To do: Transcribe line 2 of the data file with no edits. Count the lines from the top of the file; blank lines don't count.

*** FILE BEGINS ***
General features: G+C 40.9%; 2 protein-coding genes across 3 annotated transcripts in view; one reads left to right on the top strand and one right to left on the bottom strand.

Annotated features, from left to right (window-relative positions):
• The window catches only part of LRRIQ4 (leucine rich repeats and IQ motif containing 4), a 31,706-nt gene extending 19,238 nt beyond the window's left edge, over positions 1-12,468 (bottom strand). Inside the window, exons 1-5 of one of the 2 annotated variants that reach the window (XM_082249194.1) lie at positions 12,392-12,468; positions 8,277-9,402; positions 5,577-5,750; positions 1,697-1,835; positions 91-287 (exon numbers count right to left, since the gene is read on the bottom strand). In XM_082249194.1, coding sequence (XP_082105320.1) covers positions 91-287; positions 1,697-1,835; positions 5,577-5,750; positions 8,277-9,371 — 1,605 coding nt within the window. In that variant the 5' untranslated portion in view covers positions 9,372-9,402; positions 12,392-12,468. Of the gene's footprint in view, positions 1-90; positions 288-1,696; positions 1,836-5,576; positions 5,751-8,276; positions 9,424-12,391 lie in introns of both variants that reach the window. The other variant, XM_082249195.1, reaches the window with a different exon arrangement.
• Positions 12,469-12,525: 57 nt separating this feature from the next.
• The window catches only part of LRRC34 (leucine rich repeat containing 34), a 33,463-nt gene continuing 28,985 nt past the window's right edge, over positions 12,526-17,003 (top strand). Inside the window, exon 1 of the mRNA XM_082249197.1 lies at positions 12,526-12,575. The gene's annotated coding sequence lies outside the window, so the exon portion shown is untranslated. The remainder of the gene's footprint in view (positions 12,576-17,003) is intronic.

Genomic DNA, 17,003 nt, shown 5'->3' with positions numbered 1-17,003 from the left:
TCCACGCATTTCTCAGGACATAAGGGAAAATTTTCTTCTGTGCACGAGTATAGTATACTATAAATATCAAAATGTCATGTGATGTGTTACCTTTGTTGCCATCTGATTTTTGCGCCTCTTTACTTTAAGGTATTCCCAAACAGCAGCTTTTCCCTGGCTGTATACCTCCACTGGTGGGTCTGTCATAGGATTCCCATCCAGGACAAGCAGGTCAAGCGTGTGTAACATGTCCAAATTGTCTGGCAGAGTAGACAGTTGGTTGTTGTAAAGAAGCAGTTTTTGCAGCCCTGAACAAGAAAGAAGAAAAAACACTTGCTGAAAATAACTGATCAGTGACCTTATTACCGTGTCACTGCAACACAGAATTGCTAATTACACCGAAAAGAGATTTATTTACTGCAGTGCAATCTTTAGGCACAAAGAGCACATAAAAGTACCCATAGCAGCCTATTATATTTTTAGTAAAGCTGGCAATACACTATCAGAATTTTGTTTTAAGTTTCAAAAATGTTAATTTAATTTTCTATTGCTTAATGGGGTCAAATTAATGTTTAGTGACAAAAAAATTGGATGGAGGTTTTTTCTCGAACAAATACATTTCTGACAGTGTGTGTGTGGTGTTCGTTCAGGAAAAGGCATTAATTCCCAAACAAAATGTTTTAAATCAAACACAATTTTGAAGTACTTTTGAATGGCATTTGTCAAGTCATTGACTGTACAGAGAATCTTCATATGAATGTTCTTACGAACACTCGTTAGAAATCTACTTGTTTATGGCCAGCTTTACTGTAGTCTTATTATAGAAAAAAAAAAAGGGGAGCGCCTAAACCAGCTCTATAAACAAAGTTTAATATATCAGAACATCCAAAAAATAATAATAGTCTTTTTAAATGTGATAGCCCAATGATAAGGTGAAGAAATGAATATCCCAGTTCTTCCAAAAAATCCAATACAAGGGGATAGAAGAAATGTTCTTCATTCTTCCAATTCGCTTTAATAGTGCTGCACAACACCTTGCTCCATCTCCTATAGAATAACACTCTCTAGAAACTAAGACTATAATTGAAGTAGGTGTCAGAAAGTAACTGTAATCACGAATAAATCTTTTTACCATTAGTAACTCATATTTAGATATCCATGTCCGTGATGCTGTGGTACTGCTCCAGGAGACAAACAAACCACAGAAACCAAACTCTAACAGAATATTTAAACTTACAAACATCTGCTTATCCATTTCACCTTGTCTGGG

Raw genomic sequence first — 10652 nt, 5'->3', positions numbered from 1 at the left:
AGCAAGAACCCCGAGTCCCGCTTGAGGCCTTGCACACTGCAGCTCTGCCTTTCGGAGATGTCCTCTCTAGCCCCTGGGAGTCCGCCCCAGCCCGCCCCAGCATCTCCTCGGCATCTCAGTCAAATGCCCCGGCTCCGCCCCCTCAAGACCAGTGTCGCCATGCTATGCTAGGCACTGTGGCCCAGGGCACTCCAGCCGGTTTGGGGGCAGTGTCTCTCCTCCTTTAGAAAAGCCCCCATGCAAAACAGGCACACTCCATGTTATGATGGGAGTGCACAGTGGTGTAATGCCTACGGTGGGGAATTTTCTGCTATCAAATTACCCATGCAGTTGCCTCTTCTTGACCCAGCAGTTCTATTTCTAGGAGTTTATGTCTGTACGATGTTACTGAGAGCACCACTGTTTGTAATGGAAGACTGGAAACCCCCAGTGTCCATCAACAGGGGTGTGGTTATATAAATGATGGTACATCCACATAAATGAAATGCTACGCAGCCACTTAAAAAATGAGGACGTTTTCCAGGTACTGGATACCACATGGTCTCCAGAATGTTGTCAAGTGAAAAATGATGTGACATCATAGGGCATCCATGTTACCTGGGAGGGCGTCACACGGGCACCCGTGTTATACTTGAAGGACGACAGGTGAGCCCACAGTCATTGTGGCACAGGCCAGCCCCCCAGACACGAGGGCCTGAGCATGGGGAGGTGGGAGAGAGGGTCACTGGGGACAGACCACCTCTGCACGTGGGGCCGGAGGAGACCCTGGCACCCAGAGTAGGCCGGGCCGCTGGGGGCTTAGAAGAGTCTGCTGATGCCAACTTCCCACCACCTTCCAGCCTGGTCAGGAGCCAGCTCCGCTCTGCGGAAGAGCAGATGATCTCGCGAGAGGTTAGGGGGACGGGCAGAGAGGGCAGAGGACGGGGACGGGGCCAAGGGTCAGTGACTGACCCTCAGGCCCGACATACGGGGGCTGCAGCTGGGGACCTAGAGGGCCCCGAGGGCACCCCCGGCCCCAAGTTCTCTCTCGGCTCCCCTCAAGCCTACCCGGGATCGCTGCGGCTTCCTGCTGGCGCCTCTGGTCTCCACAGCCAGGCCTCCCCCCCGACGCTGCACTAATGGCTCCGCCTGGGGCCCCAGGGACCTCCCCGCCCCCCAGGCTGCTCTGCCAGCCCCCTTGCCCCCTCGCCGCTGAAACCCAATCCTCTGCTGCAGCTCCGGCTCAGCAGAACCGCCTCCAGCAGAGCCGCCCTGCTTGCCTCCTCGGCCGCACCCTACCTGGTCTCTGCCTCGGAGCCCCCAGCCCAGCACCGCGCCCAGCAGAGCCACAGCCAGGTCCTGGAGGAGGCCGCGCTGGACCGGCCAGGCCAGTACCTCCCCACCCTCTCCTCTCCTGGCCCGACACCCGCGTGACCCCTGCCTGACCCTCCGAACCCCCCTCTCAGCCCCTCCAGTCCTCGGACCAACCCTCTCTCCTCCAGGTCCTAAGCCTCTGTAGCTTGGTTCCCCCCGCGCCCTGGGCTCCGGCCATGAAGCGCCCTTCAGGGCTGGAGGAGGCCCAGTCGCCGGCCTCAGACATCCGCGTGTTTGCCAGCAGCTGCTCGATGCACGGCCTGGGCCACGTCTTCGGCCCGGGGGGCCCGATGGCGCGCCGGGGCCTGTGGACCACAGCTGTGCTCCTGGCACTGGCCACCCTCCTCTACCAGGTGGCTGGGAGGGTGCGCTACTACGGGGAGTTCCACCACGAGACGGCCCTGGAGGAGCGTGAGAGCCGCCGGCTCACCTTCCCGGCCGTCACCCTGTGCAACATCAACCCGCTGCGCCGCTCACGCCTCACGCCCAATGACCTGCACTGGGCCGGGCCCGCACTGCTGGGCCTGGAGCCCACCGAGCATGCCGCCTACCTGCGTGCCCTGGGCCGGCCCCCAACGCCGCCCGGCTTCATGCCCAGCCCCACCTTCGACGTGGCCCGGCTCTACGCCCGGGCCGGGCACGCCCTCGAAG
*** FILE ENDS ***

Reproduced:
Annotated features, from left to right (window-relative positions):